288 F.3d 1254 (10th Cir. 2002), 00-1395, Farmer v. Perrill

Docket Nº:00-1395
Citation:288 F.3d 1254
Party Name:Farmer v. Perrill
Case Date:May 03, 2002
Court:United States Courts of Appeals, Court of Appeals for the Tenth Circuit

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288 F.3d 1254 (10th Cir. 2002)

Dee Deidre FARMER, Plaintiff-Appellee,


William PERRILL, Warden; J. Graham, Chief Correctional Supervisor; Douglas Gesner, Correctional Officer, Defendants-Appellants.

No. 00-1395.

United States Court of Appeals, Tenth Circuit

May 3, 2002

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[Copyrighted Material Omitted

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Kathleen L. Torres, Assistant United States Attorney (Thomas L. Strickland, United States Attorney, and Michael E. Hegarty, Assistant United States Attorney, were also on the briefs) for Defendants-Appellants.

John S. Pfeiffer of Castle Rock, CO (Antony M. Noble of Perkins Coie, Denver, CO, with him on the brief) for Plaintiff-Appellee.

Before KELLY and HOLLOWAY, Circuit Judges, and SHADUR, District Judge. [*]

HOLLOWAY, Circuit Judge.

Plaintiff/appellee Dee Farmer brought suit in 1993 against three individual officers of the Englewood Federal Correctional Facility (FCI Englewood) in Littleton, Colorado, alleging that the defendants/appellants had infringed her constitutional rights by conducting strip searches, and seeking money damages under Bivens v. Six Unknown Named Federal Narcotics Agents, 403 U.S. 388, 91 S.Ct. 1999, 29 L.Ed.2d 619 (1971). 1 Defendant/appellant Perrill was the warden at the institution at the relevant time, defendant Graham was Chief Correctional Officer and defendant Gesner was an officer assigned to the property room who conducted one of the allegedly unlawful searches.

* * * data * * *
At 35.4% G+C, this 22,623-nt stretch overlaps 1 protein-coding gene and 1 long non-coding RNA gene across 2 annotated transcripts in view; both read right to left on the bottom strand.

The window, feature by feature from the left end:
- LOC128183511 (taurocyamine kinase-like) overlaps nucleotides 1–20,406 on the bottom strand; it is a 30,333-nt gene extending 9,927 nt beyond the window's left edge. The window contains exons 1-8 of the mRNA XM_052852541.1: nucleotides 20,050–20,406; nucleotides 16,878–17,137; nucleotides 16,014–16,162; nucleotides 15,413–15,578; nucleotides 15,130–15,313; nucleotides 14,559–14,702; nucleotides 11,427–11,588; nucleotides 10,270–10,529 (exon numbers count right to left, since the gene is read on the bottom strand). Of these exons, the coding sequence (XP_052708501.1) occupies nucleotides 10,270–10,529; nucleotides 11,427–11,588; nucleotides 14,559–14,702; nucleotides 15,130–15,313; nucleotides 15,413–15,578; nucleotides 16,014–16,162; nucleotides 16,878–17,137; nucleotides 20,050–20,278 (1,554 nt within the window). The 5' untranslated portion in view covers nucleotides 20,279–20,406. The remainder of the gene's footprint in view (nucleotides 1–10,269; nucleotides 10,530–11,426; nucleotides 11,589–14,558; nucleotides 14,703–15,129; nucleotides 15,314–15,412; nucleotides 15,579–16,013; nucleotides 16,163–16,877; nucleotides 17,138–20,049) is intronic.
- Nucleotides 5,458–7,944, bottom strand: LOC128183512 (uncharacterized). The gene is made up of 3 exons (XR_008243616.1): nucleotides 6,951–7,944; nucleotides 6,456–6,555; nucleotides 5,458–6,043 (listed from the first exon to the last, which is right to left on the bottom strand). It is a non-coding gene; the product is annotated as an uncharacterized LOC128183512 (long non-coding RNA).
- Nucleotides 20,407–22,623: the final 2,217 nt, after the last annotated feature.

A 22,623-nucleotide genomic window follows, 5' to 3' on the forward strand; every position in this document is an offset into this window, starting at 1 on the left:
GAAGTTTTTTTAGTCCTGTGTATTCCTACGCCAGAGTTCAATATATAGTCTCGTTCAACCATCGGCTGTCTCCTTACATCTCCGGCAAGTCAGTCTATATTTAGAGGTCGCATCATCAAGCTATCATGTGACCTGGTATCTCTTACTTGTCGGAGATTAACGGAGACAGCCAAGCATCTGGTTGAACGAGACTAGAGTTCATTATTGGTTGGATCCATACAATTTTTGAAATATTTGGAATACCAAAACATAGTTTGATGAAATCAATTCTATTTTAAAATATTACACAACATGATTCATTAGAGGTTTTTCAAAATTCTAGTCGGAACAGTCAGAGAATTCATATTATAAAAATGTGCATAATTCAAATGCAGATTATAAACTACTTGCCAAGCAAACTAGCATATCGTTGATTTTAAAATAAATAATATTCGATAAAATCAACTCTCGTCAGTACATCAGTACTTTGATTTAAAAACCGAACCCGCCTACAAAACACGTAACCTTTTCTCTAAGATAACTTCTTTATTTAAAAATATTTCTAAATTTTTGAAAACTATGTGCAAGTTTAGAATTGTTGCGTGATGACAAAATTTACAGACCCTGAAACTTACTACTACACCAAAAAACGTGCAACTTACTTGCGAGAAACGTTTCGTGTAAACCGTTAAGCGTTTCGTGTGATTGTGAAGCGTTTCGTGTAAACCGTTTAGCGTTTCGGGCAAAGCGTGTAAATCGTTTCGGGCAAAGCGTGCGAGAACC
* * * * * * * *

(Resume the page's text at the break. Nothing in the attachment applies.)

Defendants filed a motion to dismiss or alternatively for summary judgment which the district court treated as a motion for summary judgment. The district court determined that defendants had not shown that they were entitled to qualified immunity under Harlow v. Fitzgerald, 457 U.S. 800, 102 S.Ct. 2727, 73 L.Ed.2d 396 (1982), and its progeny and so denied the motion. Defendants bring this appeal, invoking our jurisdiction under 28 U.S.C. § 1291, which authorizes appeals from final decisions of the district courts. Defendants contend that the order denying their motion for summary judgment is appealable under section 1291 as interpreted in cases such as Mitchell v. Forsyth, 472 U.S. 511,

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105 S.Ct. 2806, 86 L.Ed.2d 411 (1985), and Johnson v. Jones, 515 U.S. 304, 115 S.Ct. 2151, 132 L.Ed.2d 238 (1995). As further explained below, we conclude that we do have jurisdiction and we affirm the orders of the district court.


Plaintiff describes herself as a pre-operative, male-to-female transsexual. 2 Although she is biologically male, she prefers to be referred to as feminine, and we will respect that wish. During the time of the events underlying this appeal, she was incarcerated in the male population, as apparently she has been at all times that she has been in the federal prison system. She does not challenge that classification in this action.